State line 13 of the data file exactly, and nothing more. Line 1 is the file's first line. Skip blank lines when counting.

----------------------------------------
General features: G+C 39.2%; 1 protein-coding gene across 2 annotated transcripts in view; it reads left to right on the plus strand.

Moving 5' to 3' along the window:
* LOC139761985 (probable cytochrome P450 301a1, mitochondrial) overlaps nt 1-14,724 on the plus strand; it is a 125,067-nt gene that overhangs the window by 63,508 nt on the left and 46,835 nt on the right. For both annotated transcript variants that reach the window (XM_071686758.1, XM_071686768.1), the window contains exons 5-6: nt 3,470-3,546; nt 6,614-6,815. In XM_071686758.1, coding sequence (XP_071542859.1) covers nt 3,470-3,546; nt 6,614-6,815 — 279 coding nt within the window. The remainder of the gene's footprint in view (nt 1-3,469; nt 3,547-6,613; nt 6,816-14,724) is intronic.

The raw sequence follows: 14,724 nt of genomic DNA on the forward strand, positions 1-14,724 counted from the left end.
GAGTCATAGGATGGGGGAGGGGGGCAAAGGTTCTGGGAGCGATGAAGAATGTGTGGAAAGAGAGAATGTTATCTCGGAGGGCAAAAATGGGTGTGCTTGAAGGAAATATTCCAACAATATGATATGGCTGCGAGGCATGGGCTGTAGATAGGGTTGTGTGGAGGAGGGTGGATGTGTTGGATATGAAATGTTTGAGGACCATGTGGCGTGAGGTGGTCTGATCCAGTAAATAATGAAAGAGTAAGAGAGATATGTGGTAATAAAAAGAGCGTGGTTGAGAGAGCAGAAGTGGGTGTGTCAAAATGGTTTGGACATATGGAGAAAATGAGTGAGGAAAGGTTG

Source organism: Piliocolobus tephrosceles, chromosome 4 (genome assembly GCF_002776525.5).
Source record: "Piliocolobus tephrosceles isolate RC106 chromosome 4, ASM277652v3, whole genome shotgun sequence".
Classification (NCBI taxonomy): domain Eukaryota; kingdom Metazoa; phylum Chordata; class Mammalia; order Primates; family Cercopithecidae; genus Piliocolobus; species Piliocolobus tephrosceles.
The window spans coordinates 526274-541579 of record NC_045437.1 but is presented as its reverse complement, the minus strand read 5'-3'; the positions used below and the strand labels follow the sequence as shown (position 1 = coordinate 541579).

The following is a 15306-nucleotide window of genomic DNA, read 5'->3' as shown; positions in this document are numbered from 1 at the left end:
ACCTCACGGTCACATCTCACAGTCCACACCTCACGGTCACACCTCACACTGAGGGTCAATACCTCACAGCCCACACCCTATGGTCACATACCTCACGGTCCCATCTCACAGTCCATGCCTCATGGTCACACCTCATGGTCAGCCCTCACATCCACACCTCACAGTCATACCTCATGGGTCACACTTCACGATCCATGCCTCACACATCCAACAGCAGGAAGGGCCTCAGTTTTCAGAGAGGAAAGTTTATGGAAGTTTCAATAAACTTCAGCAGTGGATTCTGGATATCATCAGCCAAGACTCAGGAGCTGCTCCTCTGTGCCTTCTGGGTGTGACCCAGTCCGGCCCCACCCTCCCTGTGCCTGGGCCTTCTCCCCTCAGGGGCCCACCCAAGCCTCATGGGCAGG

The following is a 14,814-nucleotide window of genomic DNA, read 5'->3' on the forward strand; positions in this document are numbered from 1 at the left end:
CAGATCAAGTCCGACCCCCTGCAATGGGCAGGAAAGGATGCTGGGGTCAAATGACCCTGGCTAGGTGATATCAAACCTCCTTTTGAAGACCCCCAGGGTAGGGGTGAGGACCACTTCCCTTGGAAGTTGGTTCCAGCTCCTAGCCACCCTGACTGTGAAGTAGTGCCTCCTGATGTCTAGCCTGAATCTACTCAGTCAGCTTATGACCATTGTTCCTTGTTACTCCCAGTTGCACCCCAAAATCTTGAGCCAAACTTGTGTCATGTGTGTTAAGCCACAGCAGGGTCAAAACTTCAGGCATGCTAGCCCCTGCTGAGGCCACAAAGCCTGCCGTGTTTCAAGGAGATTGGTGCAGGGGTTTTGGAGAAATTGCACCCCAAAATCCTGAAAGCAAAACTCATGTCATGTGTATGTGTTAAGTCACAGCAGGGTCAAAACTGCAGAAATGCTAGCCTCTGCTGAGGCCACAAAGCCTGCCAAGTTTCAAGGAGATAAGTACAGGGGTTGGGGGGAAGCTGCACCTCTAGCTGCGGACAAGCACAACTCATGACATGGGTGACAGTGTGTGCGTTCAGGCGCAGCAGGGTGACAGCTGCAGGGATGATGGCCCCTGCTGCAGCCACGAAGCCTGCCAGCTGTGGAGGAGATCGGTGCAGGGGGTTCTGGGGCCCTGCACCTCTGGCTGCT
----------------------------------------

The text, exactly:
CAGATCAAGTCCGACCCCCTGCAATGGGCAGGAAAGGATGCTGGGGTCAAATGACCCTGGCTAGGTGATATCAAACCTCCTTTTGAAGACCCCCAGGGTAGGGGTGAGGACCACTTCCCTTGGAAGTTGGTTCCAGCTCCTAGCCACCCTGACTGTGAAGTAGTGCCTCCTGATGTCTAGCCTGAATCTACTCAGTCAGCTTATGACCATTGTTCCTTGTTACTCCCAGTTGCACCCCAAAATCTTGAGCCAAACTTGTGTCATGTGTGTTAAGCCACAGCAGGGTCAAAACTTCAGGCATGCTAGCCCCTGCTGAGGCCACAAAGCCTGCCGTGTTTCAAGGAGATTGGTGCAGGGGTTTTGGAGAAATTGCACCCCAAAATCCTGAAAGCAAAACTCATGTCATGTGTATGTGTTAAGTCACAGCAGGGTCAAAACTGCAGAAATGCTAGCCTCTGCTGAGGCCACAAAGCCTGCCAAGTTTCAAGGAGATAAGTACAGGGGTTGGGGGGAAGCTGCACCTCTAGCTGCGGACAAGCACAACTCATGACATGGGTGACAGTGTGTGCGTTCAGGCGCAGCAGGGTGACAGCTGCAGGGATGATGGCCCCTGCTGCAGCCACGAAGCCTGCCAGCTGTGGAGGAGATCGGTGCAGGGGGTTCTGGGGCCCTGCACCTCTGGCTGCT